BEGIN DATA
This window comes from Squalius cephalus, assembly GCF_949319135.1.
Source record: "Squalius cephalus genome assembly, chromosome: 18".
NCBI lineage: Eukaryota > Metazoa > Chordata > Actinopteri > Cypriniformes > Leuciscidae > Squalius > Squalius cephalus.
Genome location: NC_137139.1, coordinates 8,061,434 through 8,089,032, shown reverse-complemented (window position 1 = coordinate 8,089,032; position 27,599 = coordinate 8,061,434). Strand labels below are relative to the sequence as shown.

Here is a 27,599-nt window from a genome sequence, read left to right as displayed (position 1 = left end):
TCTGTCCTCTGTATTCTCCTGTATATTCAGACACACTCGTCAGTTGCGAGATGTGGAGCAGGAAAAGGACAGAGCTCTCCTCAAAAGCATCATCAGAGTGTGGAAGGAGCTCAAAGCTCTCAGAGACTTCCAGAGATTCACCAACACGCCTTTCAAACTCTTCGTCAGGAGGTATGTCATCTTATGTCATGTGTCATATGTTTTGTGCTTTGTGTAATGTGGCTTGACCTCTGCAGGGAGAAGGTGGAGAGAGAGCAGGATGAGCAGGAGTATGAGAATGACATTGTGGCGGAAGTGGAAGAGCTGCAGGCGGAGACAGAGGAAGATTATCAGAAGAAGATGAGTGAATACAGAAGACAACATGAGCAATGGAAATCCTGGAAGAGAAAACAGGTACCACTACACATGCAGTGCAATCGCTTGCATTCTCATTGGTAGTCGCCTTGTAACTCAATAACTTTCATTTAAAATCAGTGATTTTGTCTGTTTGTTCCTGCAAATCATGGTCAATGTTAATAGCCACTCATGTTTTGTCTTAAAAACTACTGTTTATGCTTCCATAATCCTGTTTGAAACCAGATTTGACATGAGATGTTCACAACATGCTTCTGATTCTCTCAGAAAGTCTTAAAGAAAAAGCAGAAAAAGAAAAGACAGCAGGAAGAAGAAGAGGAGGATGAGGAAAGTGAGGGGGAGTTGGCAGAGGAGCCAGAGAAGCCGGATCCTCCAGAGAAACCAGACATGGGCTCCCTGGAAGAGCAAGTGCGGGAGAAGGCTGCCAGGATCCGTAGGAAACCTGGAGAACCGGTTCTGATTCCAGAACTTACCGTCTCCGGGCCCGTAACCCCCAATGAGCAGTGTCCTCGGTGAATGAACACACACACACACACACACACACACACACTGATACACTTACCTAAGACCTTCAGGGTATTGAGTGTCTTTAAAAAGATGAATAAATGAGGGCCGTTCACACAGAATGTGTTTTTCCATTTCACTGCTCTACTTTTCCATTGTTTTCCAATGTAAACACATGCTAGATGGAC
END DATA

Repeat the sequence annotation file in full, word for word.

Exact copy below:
This window comes from Squalius cephalus, assembly GCF_949319135.1.
Source record: "Squalius cephalus genome assembly, chromosome: 18".
NCBI lineage: Eukaryota > Metazoa > Chordata > Actinopteri > Cypriniformes > Leuciscidae > Squalius > Squalius cephalus.
Genome location: NC_137139.1, coordinates 8,061,434 through 8,089,032, shown reverse-complemented (window position 1 = coordinate 8,089,032; position 27,599 = coordinate 8,061,434). Strand labels below are relative to the sequence as shown.

Here is a 27,599-nt window from a genome sequence, read left to right as displayed (position 1 = left end):
TCTGTCCTCTGTATTCTCCTGTATATTCAGACACACTCGTCAGTTGCGAGATGTGGAGCAGGAAAAGGACAGAGCTCTCCTCAAAAGCATCATCAGAGTGTGGAAGGAGCTCAAAGCTCTCAGAGACTTCCAGAGATTCACCAACACGCCTTTCAAACTCTTCGTCAGGAGGTATGTCATCTTATGTCATGTGTCATATGTTTTGTGCTTTGTGTAATGTGGCTTGACCTCTGCAGGGAGAAGGTGGAGAGAGAGCAGGATGAGCAGGAGTATGAGAATGACATTGTGGCGGAAGTGGAAGAGCTGCAGGCGGAGACAGAGGAAGATTATCAGAAGAAGATGAGTGAATACAGAAGACAACATGAGCAATGGAAATCCTGGAAGAGAAAACAGGTACCACTACACATGCAGTGCAATCGCTTGCATTCTCATTGGTAGTCGCCTTGTAACTCAATAACTTTCATTTAAAATCAGTGATTTTGTCTGTTTGTTCCTGCAAATCATGGTCAATGTTAATAGCCACTCATGTTTTGTCTTAAAAACTACTGTTTATGCTTCCATAATCCTGTTTGAAACCAGATTTGACATGAGATGTTCACAACATGCTTCTGATTCTCTCAGAAAGTCTTAAAGAAAAAGCAGAAAAAGAAAAGACAGCAGGAAGAAGAAGAGGAGGATGAGGAAAGTGAGGGGGAGTTGGCAGAGGAGCCAGAGAAGCCGGATCCTCCAGAGAAACCAGACATGGGCTCCCTGGAAGAGCAAGTGCGGGAGAAGGCTGCCAGGATCCGTAGGAAACCTGGAGAACCGGTTCTGATTCCAGAACTTACCGTCTCCGGGCCCGTAACCCCCAATGAGCAGTGTCCTCGGTGAATGAACACACACACACACACACACACACACACACTGATACACTTACCTAAGACCTTCAGGGTATTGAGTGTCTTTAAAAAGATGAATAAATGAGGGCCGTTCACACAGAATGTGTTTTTCCATTTCACTGCTCTACTTTTCCATTGTTTTCCAATGTAAACACATGCTAGATGGAC